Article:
By Joyce Johnson
This subject fills my heart to the brim. There is so much heroism out there— I would never run out of things to put in my column re dog antics, issues and heroic 4-legged rescuers, and us, their rescuers—without even mentioning other species of our fellow sentient (feeling) earth-dwellers. I love to see the wonderful photos of frequent adoptions at Stafford Animal Shelter. This is one dog-loving town I’d say. I call myself an animal advocate but there are many people who are real hands-on, boots-down activists: devoted rescuers, vets, owners, and trainers out there. But a particularly strong, heart-bond exists between man and his dog, so I will focus mainly on our pup buddies this issue... because lately it is in my “front yard,” or so it seems:
Livingston’s “Luke,” a 7-year old Golden Retriever Service Dog, ran off in Livingston June 6, frightened by sudden cracks of thunder and is still missing as of this writing, but as his owner, Barbara Wheeler, shared: “I was moved to tears” [and me too] “at how huge is the heart of the Livingston community. A volunteer fireman drove around looking for Luke with Infrared detector equipment, which can show all manner of detail and life; a pilot flew around the area looking for Luke. Instiprints donated 100 color posters and a PCCJ online poster” And much more from concerned friends neighbors. Many of us think it’s possible that someone picked up the gentle but scared Luke, who would have gladly leaped into the shelter of a rescuer’s car, and perhaps was taken home and/or ran off again.
Recently, Barbara heard that there was a lost golden here in Emigrant and came down here to connect with me, and like a couple of scent hounds we sniffed around out and postered a few key places. Only a day later that lost golden, as it turned out, a female, was found and returned to it’s happy Glastonbury owner, but in my looking around, I discovered we had several goldens in the “hood” that sometimes went on “walkabouts.” My neighbor said she often saw one who could be Luke, so I sent the “lost dog” poster out to the extended community on a 200 strong local email list.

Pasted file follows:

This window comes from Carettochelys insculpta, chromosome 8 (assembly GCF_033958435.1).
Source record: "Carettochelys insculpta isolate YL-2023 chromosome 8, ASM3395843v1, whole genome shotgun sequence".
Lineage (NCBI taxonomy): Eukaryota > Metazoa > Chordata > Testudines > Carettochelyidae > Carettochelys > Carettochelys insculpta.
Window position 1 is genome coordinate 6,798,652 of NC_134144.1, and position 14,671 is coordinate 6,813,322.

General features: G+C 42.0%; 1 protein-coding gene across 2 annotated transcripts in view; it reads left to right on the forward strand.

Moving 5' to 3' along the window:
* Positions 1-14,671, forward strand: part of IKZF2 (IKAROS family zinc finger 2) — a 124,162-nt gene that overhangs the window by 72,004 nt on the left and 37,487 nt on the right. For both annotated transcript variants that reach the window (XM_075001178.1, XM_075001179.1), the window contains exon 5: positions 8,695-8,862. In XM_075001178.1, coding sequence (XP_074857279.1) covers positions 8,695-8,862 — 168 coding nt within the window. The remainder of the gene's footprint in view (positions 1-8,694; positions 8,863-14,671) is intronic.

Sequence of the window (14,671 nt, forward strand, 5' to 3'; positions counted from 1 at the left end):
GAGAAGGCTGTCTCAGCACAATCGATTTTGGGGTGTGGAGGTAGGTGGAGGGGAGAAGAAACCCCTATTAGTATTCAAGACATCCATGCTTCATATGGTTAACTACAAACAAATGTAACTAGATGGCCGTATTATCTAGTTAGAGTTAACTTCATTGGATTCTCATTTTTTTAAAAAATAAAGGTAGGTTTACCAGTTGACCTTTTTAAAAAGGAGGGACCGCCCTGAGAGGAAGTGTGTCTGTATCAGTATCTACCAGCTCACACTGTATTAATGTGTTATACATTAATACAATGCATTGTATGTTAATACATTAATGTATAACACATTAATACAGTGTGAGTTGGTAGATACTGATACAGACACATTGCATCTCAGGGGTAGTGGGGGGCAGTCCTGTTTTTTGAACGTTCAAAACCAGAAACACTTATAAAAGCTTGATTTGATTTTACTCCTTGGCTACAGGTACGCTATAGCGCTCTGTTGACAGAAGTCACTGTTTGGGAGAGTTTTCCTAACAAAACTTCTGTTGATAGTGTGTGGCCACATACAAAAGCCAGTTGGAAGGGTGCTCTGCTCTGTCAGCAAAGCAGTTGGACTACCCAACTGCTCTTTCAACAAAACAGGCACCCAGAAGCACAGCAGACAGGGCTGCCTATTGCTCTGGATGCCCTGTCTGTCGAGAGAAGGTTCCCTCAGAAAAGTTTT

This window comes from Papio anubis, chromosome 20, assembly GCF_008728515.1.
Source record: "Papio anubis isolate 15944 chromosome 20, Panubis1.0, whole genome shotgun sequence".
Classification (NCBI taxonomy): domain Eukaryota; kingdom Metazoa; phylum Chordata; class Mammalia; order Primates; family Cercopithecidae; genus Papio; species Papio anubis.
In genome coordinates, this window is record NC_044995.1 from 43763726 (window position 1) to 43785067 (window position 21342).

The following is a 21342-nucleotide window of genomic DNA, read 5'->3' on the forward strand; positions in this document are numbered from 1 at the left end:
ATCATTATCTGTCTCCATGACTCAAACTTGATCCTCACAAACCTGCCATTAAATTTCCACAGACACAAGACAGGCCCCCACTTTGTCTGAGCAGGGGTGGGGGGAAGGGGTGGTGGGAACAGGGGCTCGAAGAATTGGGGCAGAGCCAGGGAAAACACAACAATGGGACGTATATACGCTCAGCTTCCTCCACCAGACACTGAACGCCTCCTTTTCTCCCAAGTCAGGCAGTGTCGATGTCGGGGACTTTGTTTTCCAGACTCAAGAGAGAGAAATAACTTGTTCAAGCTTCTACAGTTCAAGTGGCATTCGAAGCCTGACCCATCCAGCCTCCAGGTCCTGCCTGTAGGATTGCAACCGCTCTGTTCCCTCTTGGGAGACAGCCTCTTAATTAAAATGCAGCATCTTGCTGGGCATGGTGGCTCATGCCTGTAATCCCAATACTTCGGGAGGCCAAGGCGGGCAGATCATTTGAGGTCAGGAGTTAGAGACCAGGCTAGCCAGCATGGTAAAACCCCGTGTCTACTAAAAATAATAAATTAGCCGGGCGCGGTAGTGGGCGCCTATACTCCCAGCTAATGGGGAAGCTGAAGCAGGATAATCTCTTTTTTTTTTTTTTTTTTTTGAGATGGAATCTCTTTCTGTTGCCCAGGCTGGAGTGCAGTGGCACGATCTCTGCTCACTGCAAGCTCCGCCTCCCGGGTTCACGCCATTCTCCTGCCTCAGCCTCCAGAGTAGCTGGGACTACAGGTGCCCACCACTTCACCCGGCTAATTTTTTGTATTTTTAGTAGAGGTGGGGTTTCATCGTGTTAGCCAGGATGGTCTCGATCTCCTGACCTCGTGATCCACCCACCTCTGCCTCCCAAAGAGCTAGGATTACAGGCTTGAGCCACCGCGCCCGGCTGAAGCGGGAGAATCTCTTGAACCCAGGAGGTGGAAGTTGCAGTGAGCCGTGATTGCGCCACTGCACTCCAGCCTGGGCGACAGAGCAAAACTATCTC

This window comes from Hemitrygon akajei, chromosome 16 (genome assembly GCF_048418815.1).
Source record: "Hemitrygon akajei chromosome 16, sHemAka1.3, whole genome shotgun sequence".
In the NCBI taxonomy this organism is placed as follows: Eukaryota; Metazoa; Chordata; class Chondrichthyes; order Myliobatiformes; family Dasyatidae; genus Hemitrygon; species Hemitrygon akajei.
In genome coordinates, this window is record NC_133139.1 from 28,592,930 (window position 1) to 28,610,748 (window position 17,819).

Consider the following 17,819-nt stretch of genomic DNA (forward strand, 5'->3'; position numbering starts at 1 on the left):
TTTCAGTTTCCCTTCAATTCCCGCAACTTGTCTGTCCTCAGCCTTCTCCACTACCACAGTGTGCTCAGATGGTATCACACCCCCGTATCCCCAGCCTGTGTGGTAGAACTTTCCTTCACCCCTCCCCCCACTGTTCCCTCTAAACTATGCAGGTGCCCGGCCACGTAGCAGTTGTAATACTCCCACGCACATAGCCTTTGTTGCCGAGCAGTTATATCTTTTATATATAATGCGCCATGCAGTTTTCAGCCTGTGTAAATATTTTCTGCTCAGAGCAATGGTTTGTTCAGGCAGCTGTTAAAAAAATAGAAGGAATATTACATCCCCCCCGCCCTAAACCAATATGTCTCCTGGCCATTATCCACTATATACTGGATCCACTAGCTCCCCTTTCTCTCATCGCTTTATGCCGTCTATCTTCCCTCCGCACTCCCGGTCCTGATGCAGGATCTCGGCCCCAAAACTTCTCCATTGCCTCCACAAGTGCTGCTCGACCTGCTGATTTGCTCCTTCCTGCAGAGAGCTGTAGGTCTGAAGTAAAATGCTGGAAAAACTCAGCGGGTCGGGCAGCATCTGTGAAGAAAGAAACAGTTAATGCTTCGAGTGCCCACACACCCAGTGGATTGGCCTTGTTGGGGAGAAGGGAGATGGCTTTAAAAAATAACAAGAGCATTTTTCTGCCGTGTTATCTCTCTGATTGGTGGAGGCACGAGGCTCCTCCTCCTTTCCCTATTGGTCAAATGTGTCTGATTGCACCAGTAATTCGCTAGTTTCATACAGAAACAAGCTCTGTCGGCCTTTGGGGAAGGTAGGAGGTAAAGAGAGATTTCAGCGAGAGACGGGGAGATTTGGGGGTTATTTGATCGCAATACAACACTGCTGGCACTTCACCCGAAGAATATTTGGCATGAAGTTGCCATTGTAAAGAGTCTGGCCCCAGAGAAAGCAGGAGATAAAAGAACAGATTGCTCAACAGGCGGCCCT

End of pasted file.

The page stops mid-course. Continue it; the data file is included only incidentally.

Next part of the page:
One day recently I used divining rods, out in the fields, and silently “plugged” in a mental outreach to find the golden, and sure'nuff! I saw a golden and followed it up a hill and right into the open back door of a house where I poked my head in and yelled out the universal greeting, “yoo hoo!” “Lucy” was her name, the startled owner kindly said of the little old lady golden. Another dog in the area matched the description so I checked it out just to eliminate the candidates: “Luna” was however the beloved and elegant pet of a new neighbor but not Luke. All names started with “el yoo” and one was “el -lee”...Sheesh! Uncanny canine confusion made me sag with dispair. But there is one more unidentified dog out here to check out and tell people to look out for it. Please Jot down Barb’s phone: 805 708 1547 and mine too 406 224 0192, if seen around Emigrant, I can make a quick pick up. Luke is known to be very gentle, looks to have longish ears, and has, or had a blue collar on. Take pictures if possible, and text the owner asap. He is chipped, so any Vet can identify him. We do not give up.
“Tails Old As Time – is a Ma & Pa organization for re-homing needy older dogs, serving all of Montana out of Lewistown, and who responded to my offer to adopt Dexter, a small, middle-aged dog I saw on FB. “Tails...” was started 8 years ago by a couple who took in aged dogs when owners couldn't care for them anymore. Soon the need grew and they needed help, so they started a “non prof” that existed solely on donations, enabling them to foster, or re-home these dogs to carefully chosen families. There is no fee, and they will pay from the donation pool, for approved vet bills beyond normal visits, to ensure the animal has a forever home in the right environment. One must apply for approval and give description of home, and sign a contract that promises strict but caring protections. It gives many compassionate, experienced dog owners the opportunity to have the incomparable companionship of older, settled dogs and the added fulfillment of helping a needy one. The “Tails” people did find the right home for Dexter who was happier in a one dog family. I am grateful for heroic animal advocates: people whose compassion is devoted to the care and rescue of animal life on earth, like the next advocate, and my neighbor: